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# TO_TIME , TIME¶

Converts an input expression into a time. If input is NULL, returns NULL.

TRY_TO_TIME

## Syntax¶

TO_TIME( <string_expr> [, <format> ] )
TO_TIME( <timestamp_expr> )
TO_TIME( '<integer>' )
TO_TIME( <variant_expr> )

TIME( <string_expr> )
TIME( <timestamp_expr> )
TIME( '<integer>' )
TIME( <variant_expr> )


## Arguments¶

Required:

string_expr or timestamp_expr or variant_expr or integer

Expression to be converted into a time:

• For string_expr, the result of converting the string to a time.

• For timestamp_expr, the time portion of the input value.

• For a string containing an integer, the scaled value is treated as the number of seconds since midnight. If the scaled value is greater than or equal to 86400 (the number of seconds in a day), then the calculation is performed modulus 86400; for example, 86401 is one second after midnight.

For information about scaling, see the Usage Notes.

The use of quoted integers as inputs is deprecated.

• For variant_expr:

• If the variant contains a string in TIME format (‘HH:MI:SS’), a string conversion is performed.

• If the variant contains a string in INTEGER format, a string conversion is performed and the value is treated as the number of seconds since midnight (modulus 86400 if necessary).

• If the variant contains JSON null value, the output is NULL.

For all other values, a conversion error is generated.

Optional:

format

Time format specifier for string_expr or AUTO, which specifies that Snowflake should automatically detect the format to use. For more information, see Date and Time Formats in Conversion Functions.

Default: current value of the TIME_INPUT_FORMAT session parameter (usually AUTO)

## Returns¶

The data type of the returned value is TIME.

## Usage Notes¶

• If the format of the input parameter is a string that contains an integer, the value is scaled as follows:

• After the string is converted to an integer, the integer is treated as a number of seconds, milliseconds, microseconds, or nanoseconds after the start of the Unix epoch (1970-01-01 00:00:00.000000000 UTC).

• If the integer is less than 31536000000 (the number of milliseconds in a year), then the value is treated as a number of seconds.

• If the value is greater than or equal to 31536000000 and less than 31536000000000, then the value is treated as milliseconds.

• If the value is greater than or equal to 31536000000000 and less than 31536000000000000, then the value is treated as microseconds.

• If the value is greater than or equal to 31536000000000000, then the value is treated as nanoseconds.

Caution

Currently, negative values are always treated as seconds. For example, -31536000000000000000 is treated as a number of seconds before the year 1970, although its scale implies that it is intended to be used as nanoseconds.

This behavior might change in the future.

Note

Deprecation Warning: Future versions of Snowflake might automatically interpret stringified integer values as seconds, rather than as milliseconds, microseconds, or nanoseconds. Snowflake recommends that you call TO_DATE, TO_TIME, or TO_TIMESTAMP with strings that contain integers only when those integers are intended to be interpreted as seconds.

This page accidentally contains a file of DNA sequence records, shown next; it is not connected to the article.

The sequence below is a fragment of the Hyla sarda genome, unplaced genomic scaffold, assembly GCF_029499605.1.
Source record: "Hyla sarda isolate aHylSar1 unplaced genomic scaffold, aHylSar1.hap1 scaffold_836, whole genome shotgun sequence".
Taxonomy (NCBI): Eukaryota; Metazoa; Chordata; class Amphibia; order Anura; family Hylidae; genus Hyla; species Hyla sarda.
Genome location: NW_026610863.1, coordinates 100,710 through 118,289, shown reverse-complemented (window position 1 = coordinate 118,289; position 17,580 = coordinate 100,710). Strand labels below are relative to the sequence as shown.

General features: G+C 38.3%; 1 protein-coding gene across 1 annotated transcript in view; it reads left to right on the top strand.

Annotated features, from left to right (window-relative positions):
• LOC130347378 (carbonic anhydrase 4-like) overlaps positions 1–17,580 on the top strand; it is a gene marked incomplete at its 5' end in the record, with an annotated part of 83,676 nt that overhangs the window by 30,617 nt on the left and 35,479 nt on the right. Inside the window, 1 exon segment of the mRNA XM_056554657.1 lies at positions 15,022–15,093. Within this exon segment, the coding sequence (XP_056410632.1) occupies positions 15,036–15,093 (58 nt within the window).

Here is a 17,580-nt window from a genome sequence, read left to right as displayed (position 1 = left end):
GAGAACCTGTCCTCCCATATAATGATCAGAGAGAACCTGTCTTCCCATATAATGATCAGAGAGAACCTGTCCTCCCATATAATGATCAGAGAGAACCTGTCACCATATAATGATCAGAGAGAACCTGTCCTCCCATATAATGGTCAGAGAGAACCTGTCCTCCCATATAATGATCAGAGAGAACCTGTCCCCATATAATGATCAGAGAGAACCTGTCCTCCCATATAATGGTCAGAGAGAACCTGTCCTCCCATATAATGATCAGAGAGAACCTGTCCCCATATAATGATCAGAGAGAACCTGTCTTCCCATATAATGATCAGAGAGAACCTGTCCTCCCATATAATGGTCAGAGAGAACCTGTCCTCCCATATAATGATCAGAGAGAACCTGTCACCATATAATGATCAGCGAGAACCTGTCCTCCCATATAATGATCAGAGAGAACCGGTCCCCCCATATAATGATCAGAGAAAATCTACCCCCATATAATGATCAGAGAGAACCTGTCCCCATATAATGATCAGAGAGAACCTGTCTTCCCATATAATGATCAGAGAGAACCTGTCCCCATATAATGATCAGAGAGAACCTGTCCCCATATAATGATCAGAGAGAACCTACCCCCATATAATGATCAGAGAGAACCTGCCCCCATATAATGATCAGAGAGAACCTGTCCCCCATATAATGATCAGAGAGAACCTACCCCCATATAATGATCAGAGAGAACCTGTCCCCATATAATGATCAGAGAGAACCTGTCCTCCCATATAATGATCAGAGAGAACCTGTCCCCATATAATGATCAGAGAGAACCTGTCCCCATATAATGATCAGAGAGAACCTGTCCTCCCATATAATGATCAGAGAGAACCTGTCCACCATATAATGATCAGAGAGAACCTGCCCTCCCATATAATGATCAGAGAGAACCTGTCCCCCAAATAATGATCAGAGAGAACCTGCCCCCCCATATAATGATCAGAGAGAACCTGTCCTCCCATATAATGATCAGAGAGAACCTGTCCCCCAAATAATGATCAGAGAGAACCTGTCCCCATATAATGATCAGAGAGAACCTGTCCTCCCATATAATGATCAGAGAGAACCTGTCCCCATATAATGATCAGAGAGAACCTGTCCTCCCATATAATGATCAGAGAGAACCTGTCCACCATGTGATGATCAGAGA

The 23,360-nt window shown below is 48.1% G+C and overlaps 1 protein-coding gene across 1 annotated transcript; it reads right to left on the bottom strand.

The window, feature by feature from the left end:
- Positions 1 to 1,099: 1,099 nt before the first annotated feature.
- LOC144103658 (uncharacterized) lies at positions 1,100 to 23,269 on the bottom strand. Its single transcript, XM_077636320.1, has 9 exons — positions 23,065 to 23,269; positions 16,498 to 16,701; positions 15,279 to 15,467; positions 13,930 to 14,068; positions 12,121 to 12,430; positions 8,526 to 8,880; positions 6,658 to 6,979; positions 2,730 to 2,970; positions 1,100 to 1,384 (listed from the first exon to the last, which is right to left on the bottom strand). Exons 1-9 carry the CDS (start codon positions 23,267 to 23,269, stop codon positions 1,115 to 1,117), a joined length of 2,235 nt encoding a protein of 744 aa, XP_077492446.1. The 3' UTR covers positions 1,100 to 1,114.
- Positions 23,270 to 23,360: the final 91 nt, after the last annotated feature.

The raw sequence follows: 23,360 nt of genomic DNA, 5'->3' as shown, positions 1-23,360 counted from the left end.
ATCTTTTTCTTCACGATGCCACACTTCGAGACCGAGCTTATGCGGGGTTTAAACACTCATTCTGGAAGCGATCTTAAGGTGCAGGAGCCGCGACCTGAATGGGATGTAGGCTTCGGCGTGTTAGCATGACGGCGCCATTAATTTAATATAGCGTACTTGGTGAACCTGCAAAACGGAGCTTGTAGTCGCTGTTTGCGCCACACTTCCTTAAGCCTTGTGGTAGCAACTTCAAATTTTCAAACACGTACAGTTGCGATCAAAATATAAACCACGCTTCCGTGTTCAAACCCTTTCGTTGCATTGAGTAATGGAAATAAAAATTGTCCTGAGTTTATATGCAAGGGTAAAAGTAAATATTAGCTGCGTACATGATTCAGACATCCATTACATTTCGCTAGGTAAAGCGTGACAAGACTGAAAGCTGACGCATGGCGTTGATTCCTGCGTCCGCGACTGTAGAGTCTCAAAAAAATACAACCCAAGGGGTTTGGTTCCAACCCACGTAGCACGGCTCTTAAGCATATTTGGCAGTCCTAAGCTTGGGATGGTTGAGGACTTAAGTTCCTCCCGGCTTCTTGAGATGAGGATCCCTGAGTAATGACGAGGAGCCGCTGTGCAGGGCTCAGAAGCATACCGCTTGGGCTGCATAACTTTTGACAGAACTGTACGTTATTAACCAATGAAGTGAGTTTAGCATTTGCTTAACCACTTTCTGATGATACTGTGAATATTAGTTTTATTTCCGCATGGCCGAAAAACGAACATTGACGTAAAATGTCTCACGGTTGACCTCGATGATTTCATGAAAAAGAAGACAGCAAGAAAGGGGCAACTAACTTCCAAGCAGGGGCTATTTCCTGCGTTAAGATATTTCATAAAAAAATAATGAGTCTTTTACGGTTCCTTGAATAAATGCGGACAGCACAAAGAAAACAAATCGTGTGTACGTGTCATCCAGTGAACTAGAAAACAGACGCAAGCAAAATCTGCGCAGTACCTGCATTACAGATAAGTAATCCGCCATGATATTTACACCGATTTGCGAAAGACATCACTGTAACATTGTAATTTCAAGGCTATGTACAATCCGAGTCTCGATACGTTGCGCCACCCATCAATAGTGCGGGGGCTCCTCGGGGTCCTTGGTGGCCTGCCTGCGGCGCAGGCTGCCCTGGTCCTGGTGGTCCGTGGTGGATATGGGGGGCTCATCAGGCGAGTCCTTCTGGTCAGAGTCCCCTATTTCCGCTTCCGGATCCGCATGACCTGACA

• If more than one row is evaluated (for example, if the input is the column name of a table that contains more than one row), then the first processed value determines whether all subsequent values are treated as seconds, milliseconds, microseconds, or nanoseconds.

For example, if the first value is greater than or equal to 31536000000 and less than 31536000000000, then all values are treated as milliseconds.

To process rows in parallel, a set of rows can be divided into groups either by the user (e.g. with a PARTITION BY clause) or by Snowflake. The first row in each group determines whether the value is interpreted as seconds, milliseconds, microseconds, or nanoseconds for the entire group. This can produce different results when the order of the values changes. To avoid this problem, specify the input format for the value, either as an argument to the function or in a session parameter.

• Unlike the TO_TIME function, the TIME function does not support the optional format parameter.

## Examples¶

These examples demonstrate the TO_TIME function.

SELECT TO_TIME('13:30:00'), TIME('13:30:00');
+---------------------+------------------+
| TO_TIME('13:30:00') | TIME('13:30:00') |
|---------------------+------------------|
| 13:30:00            | 13:30:00         |
+---------------------+------------------+

SELECT TO_TIME('13:30:00.000'), TIME('13:30:00.000');
+-------------------------+----------------------+
| TO_TIME('13:30:00.000') | TIME('13:30:00.000') |
|-------------------------+----------------------|
| 13:30:00                | 13:30:00             |
+-------------------------+----------------------+


This example shows how to use the TO_TIME function to process field separators other than the default colons (this example uses the period character as the separator between hours and minutes, and between minutes and seconds):

SELECT TO_TIME('11.15.00', 'HH24.MI.SS');
+-----------------------------------+
| TO_TIME('11.15.00', 'HH24.MI.SS') |
|-----------------------------------|
| 11:15:00                          |
+-----------------------------------+